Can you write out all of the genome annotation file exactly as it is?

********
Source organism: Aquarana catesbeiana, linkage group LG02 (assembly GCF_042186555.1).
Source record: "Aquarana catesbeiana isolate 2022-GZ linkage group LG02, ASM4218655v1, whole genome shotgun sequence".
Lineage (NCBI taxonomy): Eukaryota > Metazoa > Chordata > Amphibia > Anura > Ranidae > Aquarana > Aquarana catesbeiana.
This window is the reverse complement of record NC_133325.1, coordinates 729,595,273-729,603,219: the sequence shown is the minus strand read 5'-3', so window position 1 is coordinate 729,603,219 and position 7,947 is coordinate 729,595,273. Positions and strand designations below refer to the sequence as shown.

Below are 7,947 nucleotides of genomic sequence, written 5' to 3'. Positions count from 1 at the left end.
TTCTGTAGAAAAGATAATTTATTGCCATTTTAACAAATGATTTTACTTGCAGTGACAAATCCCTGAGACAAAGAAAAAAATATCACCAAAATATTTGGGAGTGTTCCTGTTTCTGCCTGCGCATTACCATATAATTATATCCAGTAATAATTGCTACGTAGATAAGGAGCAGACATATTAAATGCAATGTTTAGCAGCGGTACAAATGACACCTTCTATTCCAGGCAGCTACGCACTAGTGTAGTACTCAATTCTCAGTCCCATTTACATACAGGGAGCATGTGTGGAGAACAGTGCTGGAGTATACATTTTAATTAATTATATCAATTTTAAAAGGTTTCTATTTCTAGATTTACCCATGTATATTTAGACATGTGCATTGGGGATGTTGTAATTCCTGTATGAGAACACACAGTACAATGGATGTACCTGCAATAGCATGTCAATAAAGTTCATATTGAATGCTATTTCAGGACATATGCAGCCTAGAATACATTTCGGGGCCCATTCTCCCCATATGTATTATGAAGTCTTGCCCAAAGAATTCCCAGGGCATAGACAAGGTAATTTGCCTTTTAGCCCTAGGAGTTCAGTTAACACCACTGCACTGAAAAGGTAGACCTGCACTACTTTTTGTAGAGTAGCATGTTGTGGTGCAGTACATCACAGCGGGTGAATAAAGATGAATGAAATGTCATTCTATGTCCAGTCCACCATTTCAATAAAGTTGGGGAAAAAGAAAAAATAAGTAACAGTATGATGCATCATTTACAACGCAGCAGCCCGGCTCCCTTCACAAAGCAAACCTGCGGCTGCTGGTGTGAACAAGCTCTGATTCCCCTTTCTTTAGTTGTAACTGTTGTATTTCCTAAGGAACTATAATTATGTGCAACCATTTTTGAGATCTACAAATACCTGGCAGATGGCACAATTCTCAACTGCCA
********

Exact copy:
Source organism: Aquarana catesbeiana, linkage group LG02 (assembly GCF_042186555.1).
Source record: "Aquarana catesbeiana isolate 2022-GZ linkage group LG02, ASM4218655v1, whole genome shotgun sequence".
Lineage (NCBI taxonomy): Eukaryota > Metazoa > Chordata > Amphibia > Anura > Ranidae > Aquarana > Aquarana catesbeiana.
This window is the reverse complement of record NC_133325.1, coordinates 729,595,273-729,603,219: the sequence shown is the minus strand read 5'-3', so window position 1 is coordinate 729,603,219 and position 7,947 is coordinate 729,595,273. Positions and strand designations below refer to the sequence as shown.

Below are 7,947 nucleotides of genomic sequence, written 5' to 3'. Positions count from 1 at the left end.
TTCTGTAGAAAAGATAATTTATTGCCATTTTAACAAATGATTTTACTTGCAGTGACAAATCCCTGAGACAAAGAAAAAAATATCACCAAAATATTTGGGAGTGTTCCTGTTTCTGCCTGCGCATTACCATATAATTATATCCAGTAATAATTGCTACGTAGATAAGGAGCAGACATATTAAATGCAATGTTTAGCAGCGGTACAAATGACACCTTCTATTCCAGGCAGCTACGCACTAGTGTAGTACTCAATTCTCAGTCCCATTTACATACAGGGAGCATGTGTGGAGAACAGTGCTGGAGTATACATTTTAATTAATTATATCAATTTTAAAAGGTTTCTATTTCTAGATTTACCCATGTATATTTAGACATGTGCATTGGGGATGTTGTAATTCCTGTATGAGAACACACAGTACAATGGATGTACCTGCAATAGCATGTCAATAAAGTTCATATTGAATGCTATTTCAGGACATATGCAGCCTAGAATACATTTCGGGGCCCATTCTCCCCATATGTATTATGAAGTCTTGCCCAAAGAATTCCCAGGGCATAGACAAGGTAATTTGCCTTTTAGCCCTAGGAGTTCAGTTAACACCACTGCACTGAAAAGGTAGACCTGCACTACTTTTTGTAGAGTAGCATGTTGTGGTGCAGTACATCACAGCGGGTGAATAAAGATGAATGAAATGTCATTCTATGTCCAGTCCACCATTTCAATAAAGTTGGGGAAAAAGAAAAAATAAGTAACAGTATGATGCATCATTTACAACGCAGCAGCCCGGCTCCCTTCACAAAGCAAACCTGCGGCTGCTGGTGTGAACAAGCTCTGATTCCCCTTTCTTTAGTTGTAACTGTTGTATTTCCTAAGGAACTATAATTATGTGCAACCATTTTTGAGATCTACAAATACCTGGCAGATGGCACAATTCTCAACTGCCA